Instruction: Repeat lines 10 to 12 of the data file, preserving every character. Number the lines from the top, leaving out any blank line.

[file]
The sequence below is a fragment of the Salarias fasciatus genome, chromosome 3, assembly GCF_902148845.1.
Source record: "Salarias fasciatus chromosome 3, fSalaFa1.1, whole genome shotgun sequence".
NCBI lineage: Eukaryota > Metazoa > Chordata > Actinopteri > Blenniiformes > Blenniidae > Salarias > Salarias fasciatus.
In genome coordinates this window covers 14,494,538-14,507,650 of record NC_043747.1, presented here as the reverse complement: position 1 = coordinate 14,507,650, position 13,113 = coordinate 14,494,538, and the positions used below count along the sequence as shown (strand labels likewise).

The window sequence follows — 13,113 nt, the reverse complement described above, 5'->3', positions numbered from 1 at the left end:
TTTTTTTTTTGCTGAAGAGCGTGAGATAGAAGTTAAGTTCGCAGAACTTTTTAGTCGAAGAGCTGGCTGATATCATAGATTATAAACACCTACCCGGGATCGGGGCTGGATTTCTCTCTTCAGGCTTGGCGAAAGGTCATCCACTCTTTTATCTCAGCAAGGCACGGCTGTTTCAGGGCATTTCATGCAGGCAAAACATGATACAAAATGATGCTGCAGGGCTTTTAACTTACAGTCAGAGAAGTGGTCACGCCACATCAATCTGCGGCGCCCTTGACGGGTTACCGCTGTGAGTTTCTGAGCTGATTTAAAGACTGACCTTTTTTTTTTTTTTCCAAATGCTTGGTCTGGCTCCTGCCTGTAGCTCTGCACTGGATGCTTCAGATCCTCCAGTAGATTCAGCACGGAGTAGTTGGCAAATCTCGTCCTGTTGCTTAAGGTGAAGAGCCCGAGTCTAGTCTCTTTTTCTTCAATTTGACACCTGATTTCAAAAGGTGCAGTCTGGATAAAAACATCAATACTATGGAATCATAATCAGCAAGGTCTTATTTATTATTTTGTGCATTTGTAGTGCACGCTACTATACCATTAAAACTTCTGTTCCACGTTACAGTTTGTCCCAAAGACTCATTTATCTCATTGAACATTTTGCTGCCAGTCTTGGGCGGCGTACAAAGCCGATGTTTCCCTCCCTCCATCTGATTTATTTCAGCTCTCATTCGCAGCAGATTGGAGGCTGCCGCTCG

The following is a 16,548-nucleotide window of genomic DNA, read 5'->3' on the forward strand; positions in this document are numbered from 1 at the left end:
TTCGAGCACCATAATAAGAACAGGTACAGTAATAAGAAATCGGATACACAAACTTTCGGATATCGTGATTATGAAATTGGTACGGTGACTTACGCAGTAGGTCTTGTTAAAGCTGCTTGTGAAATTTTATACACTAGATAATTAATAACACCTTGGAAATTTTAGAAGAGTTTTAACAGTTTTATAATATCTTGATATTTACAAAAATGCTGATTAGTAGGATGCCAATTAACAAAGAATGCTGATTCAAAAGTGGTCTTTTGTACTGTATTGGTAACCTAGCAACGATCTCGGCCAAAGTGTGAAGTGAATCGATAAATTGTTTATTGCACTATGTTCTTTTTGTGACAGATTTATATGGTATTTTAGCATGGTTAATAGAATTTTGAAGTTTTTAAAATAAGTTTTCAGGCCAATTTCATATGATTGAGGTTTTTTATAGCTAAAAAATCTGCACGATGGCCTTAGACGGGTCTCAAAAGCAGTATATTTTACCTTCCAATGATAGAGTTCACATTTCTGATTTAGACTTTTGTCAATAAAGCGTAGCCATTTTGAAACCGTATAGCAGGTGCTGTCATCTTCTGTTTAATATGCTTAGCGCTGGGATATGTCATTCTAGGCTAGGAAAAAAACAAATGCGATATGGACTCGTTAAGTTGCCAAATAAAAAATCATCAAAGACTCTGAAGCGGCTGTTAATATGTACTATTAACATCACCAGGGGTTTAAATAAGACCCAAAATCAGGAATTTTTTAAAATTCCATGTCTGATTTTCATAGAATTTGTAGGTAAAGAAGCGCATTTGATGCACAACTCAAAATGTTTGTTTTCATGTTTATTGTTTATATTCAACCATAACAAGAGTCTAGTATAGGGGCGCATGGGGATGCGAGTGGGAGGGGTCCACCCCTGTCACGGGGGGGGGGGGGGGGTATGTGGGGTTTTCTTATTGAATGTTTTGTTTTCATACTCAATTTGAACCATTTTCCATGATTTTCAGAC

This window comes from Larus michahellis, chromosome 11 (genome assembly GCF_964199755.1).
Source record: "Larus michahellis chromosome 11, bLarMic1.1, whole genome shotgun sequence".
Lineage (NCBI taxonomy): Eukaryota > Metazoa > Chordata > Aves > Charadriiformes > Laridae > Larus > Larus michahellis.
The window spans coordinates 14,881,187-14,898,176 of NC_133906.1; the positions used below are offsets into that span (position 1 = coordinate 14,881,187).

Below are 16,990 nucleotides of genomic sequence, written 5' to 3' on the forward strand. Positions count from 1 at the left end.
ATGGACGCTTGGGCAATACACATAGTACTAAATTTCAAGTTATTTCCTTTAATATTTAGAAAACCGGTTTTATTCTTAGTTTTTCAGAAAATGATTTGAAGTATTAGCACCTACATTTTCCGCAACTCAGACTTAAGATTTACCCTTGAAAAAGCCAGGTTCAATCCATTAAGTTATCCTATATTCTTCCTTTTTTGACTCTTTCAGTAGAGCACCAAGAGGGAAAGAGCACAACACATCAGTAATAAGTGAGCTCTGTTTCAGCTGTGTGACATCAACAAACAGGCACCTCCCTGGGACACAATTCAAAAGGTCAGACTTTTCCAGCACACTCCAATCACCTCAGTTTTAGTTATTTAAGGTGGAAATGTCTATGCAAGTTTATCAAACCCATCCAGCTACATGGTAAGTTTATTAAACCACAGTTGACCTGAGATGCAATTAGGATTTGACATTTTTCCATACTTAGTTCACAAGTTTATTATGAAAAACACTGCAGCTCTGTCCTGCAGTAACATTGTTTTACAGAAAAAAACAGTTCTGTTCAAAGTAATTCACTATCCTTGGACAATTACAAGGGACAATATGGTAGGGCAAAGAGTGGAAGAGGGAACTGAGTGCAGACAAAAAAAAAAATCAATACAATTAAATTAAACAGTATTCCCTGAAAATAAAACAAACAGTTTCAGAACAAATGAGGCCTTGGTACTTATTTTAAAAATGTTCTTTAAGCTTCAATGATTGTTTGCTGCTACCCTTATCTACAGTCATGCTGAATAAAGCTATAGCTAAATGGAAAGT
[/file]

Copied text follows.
Source record: "Larus michahellis chromosome 11, bLarMic1.1, whole genome shotgun sequence".
Lineage (NCBI taxonomy): Eukaryota > Metazoa > Chordata > Aves > Charadriiformes > Laridae > Larus > Larus michahellis.
The window spans coordinates 14,881,187-14,898,176 of NC_133906.1; the positions used below are offsets into that span (position 1 = coordinate 14,881,187).